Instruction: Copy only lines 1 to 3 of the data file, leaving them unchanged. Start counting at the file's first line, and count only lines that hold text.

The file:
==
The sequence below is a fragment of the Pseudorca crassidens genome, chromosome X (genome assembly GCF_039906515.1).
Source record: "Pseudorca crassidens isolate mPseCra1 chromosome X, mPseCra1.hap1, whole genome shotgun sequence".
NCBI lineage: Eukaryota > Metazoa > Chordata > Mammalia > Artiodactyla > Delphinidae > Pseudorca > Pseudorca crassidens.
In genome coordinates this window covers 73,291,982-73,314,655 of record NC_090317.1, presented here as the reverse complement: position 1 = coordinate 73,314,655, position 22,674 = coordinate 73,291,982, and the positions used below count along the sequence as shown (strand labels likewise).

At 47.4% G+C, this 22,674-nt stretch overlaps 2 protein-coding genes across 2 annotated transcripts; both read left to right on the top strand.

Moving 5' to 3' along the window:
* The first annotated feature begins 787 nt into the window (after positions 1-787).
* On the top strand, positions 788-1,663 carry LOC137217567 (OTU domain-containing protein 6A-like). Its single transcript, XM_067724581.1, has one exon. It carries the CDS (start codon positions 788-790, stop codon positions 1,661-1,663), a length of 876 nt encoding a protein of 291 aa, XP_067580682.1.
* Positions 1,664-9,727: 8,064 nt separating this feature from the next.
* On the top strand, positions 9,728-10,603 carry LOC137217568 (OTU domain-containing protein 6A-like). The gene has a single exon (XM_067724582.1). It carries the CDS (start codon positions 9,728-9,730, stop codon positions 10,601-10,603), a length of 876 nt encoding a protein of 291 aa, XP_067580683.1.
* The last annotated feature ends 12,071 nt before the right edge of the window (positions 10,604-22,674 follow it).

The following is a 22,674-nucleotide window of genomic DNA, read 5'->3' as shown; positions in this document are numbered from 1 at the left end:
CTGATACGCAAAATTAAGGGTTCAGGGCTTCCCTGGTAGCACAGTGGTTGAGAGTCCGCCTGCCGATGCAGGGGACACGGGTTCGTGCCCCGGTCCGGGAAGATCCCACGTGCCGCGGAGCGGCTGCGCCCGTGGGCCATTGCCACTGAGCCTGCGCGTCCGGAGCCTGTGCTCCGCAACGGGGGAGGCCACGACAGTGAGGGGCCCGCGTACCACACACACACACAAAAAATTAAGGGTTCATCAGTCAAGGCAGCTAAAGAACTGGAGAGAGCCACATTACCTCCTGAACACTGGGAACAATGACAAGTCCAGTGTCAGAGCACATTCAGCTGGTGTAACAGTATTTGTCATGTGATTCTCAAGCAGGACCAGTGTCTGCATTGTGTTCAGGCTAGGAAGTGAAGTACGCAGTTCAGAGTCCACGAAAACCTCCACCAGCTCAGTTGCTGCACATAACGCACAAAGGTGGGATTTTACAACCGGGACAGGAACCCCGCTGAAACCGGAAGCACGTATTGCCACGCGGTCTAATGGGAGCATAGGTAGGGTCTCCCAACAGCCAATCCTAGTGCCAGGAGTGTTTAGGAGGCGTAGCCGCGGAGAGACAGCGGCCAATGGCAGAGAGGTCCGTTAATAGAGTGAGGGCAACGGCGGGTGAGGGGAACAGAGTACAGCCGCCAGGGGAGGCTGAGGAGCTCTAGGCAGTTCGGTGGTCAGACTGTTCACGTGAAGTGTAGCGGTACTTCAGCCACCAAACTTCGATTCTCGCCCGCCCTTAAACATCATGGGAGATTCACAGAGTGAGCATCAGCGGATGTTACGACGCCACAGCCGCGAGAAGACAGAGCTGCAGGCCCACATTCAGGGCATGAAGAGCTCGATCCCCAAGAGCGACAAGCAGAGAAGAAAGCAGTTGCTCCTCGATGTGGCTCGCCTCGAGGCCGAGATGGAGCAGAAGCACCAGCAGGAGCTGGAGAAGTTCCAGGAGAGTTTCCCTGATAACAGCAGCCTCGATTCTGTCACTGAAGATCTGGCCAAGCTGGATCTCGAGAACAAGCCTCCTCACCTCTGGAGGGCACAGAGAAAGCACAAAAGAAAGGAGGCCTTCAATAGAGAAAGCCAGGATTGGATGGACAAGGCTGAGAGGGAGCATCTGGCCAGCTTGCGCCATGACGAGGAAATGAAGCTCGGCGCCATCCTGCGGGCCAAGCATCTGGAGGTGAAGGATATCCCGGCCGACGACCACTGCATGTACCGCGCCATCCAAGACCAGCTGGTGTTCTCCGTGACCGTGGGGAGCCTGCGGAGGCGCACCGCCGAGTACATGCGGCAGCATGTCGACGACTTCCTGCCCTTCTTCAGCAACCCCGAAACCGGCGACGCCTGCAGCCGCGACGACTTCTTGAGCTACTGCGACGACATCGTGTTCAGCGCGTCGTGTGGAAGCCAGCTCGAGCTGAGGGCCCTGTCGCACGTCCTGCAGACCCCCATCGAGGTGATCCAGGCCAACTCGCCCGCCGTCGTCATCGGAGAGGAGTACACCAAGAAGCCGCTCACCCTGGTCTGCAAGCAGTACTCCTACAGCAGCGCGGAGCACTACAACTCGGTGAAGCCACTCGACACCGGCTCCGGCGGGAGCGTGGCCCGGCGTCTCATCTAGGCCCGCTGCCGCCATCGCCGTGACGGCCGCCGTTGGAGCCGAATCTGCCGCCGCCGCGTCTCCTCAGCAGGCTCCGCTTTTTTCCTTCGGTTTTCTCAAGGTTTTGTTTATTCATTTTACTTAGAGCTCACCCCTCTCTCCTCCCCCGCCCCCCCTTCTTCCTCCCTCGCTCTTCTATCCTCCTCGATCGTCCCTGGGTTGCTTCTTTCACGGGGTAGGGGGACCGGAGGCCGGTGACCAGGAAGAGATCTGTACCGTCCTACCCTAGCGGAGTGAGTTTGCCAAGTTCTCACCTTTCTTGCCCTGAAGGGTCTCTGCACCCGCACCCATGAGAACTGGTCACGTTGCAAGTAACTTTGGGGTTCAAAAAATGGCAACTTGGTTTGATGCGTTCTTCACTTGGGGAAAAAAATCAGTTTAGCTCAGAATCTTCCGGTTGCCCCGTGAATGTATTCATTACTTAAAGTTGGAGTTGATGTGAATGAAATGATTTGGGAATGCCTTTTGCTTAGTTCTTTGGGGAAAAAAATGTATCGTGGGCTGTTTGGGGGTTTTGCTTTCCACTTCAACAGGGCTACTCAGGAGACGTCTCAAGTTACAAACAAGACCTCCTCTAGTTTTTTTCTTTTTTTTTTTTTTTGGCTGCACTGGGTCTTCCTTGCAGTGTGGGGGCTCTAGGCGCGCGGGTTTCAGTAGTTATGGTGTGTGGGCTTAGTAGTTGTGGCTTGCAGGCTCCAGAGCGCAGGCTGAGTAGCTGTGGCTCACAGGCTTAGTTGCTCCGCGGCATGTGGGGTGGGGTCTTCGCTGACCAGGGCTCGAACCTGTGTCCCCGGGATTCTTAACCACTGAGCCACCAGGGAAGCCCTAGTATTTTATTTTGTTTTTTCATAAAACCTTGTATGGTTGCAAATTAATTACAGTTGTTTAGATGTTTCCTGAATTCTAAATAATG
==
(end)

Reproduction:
The sequence below is a fragment of the Pseudorca crassidens genome, chromosome X (genome assembly GCF_039906515.1).
Source record: "Pseudorca crassidens isolate mPseCra1 chromosome X, mPseCra1.hap1, whole genome shotgun sequence".
NCBI lineage: Eukaryota > Metazoa > Chordata > Mammalia > Artiodactyla > Delphinidae > Pseudorca > Pseudorca crassidens.